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JewishJournal.com

August 3, 2009

Roseanne plays Hitler for Heeb magazine

http://www.jewishjournal.com/blog/item/roseanne_plays_hitler_for_heeb_magazine_20090803/

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Not too many people are laughing at Roseanne Barr’s portrayal of Hitler on the cover of Heeb magazine this month. Yet there she is: a real-life Jewish grandmother dressed as a “Nazi domestic goddess.” She even figured in the trademark Hitler mustache and swastika armband, and bakes a batch of “burnt Jew cookies,” you know, for emphasis. Extra TV did a segment on the cover last week calling it “not funny” and shaming the controversial choice. But Heeb publisher Josh Neuman defended it, saying the cover was meant as “satire” and not done for “shock value.”

OK, you mean to tell me putting a Jewish woman on the cover of a Jewish magazine costumed as the man who burnt Jews in ovens (while she burns things in ovens) has no shock value? Since we’re being a wee bit insensitive to the remaining Holocaust survivors and their children, let’s at least call a spade a spade here, folks.

But if you’re mad, don’t blame Heeb. It was Roseanne who wanted to be photographed as Hitler. According to the magazine, she has a theory “that she may in fact be the reincarnation of Adolf Hitler,” and thus requested to create a kind of Jewish Halloween nightmare in order to make a personal statement. Writer Oliver Noble accompanied Roseanne at the photo shoot and wrote about the strange atmosphere on set:

“When you meet her, it’s best if you don’t try to shake her hand,” Roseanne Barr’s makeup artist and longtime friend warns me. “She doesn’t like to be touched by strangers.” OK, no sweaty handshakes. Fair enough. But there’s more. “If you get nervous around Roseanne, try not to show it. She’s like a shark. If she smells fear, she’ll tear you apart,” the makeup artist says.

Noble wisely decided to go with the flow. He writes that he greeted Roseanne with a “Sieg Heil,” in honor of the shoot.

As the “Domestic Goddess” dons the famous moustache, transforming into “Domestic Goddess Hitler,” I notice that she’s beginning to have fun. She nails the Fuehrer’s facial expressions with twisted glee, and as she takes the burnt gingerbread “Jew Cookies” out of the oven it occurs to me that Barr may be the last celebrity utterly incapable of giving a fuck.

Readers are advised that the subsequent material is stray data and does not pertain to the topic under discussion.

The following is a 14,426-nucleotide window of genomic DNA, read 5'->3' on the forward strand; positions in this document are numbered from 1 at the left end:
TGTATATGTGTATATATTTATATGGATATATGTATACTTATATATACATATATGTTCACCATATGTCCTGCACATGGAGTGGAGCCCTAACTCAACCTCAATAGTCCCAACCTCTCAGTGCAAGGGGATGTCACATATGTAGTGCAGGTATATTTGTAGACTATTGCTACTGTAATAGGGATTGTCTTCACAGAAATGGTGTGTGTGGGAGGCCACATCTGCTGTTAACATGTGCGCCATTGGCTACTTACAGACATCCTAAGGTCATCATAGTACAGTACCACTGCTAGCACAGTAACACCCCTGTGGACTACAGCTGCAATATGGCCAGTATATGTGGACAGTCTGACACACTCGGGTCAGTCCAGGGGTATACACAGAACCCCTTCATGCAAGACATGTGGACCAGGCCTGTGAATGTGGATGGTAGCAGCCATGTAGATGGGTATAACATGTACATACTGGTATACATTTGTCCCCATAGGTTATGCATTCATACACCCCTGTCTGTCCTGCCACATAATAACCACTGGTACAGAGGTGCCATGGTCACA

“Until it’s time to face the practical repercussions,” Noble writes.

On her blog, Roseanne had to defend her choice and wrote that she was mocking Hitler and ridiculing his ideas.

Hitler thought he was being really manly “cleaning Germany up” by burning people in ovens. I was making fun of him, not his victims. My caricature of him very aptly imitates the “man with a godly mission” pose that he struck in all the early photographs taken of him. I portray him being very proud of his burnt cookies, because in his last words, he was proudly congratulating himself for killing so many Jews, and encouraged the German people to carry on his mission against the “International Jew.” The guy actually thought that killing jews was a good thing! The language that he used is still being used by many world leaders to this day. He killed my whole family, it is true, but he is also dead, and I, a Jewish woman, am still alive to make fun of him, and I will continue to make fun of the little runt for the rest of my life! He, and his ideas need to be laughed at even more these days, picked apart and analyzed up and down, as there are more and more people denying his crimes, and more and more despots trying to copy them.